At the visit today the Mayor and the Minister met young offenders on the unit and ex Heron boys to hear about their experiences.
A former Heron young offender said: ”The resettlement brokers really pushed me to do something positive with myself. At the end of my stay I could go once a week to college – which really motivated me to study and do well. The staff help you with everything from putting together your CV, to dealing with any family issues you have. Now they call me once a week and see how I’m doing which I really appreciate, especially if I’ve got anything on my mind I need help with. Since leaving the unit I’ve done work experience and I’ve started university. I think I can do something with my life now and I’d like to have my own business.”
Following the success of Heron (part of project Daedalus in the Mayor’s Time for Action plan) a number of organisations have been awarded London Development Agency / ESF Youth Offer contracts (in total £9 million until May 2012) to deliver the expanded Resettlement Broker provision across London. These organisations include: Nacro, St Giles Trust, Catch 22, Serco and London Probation Trust. Project Daedalus is the first “Payment By Results” programme to address resettlement and reducing reoffending.
The following young offenders will now all be allocated a Resettlement Broker and resettlement support over the next two years:
- All young male offenders in London aged 15 to 19 on remand or serving custodial sentences who are due to be released into the community (including Cookham Wood)
- Young women offenders serving custodial sentences (HMP Downview and Holloway)
- All 15-17 years serving community orders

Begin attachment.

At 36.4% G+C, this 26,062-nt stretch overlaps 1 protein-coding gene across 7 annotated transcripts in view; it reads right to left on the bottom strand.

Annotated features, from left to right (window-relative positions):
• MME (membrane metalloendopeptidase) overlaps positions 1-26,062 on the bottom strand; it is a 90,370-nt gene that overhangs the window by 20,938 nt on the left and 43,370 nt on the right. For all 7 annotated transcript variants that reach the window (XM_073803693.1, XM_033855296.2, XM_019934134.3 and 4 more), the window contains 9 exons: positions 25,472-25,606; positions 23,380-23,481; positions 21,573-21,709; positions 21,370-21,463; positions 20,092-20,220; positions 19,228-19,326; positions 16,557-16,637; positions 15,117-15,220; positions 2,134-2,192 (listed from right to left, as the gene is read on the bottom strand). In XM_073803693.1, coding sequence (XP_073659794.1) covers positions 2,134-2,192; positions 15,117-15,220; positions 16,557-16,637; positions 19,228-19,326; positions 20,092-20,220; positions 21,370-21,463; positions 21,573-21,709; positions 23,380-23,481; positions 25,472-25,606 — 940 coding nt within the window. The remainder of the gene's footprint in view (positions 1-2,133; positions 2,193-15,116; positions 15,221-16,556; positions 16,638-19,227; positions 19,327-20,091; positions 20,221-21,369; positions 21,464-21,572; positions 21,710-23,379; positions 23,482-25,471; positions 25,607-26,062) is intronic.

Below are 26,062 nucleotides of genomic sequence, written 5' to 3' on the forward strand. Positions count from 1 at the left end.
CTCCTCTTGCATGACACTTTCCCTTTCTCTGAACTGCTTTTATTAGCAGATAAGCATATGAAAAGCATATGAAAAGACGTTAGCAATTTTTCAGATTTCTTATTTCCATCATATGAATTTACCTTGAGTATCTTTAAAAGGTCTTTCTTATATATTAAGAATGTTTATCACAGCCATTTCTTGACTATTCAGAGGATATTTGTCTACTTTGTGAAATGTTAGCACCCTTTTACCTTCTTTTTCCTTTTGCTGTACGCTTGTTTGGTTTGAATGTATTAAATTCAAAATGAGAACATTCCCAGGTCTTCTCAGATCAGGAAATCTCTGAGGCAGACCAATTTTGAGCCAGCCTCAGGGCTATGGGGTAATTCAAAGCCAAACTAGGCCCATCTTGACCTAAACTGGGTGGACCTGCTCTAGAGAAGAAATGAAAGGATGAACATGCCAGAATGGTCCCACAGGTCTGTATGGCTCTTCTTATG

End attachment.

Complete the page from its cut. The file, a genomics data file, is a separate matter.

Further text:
- Young offenders aged 18 & 19 on community orders
Resettlement broker Michelle Williams said "Providing the young people with specialised education, employment and holistic support whilst in custody, helps us manage that difficult transition between custody and the community. I've really enjoyed seeing the boys blossom and develop into young men who really want to do something positive with their lives. “
The establishment of Heron has been delivered through the London Criminal Justice Board (CJB), a partnership which brings together criminal justice agencies in London and the Mayor’s office.
Notes to editors:.
- More information on Heron Wing: it has involved 132 boys during its first year. Targeted at boys in custody who are most motivated to change, it provides a 30 bed specialist unit, delivering intensive support and a resettlement model supporting young offenders on release into education, training or employment.
- An extra 2,800 young offenders will receive Resettlement Broker support over next 2 yrs with the Mayor’s expanded funding.
- For further information on Nick Herbert or Feltham please contact Jen Wood at the MOJ - Jen.Wood@justice.gsi.gov.uk or 020 3334 3518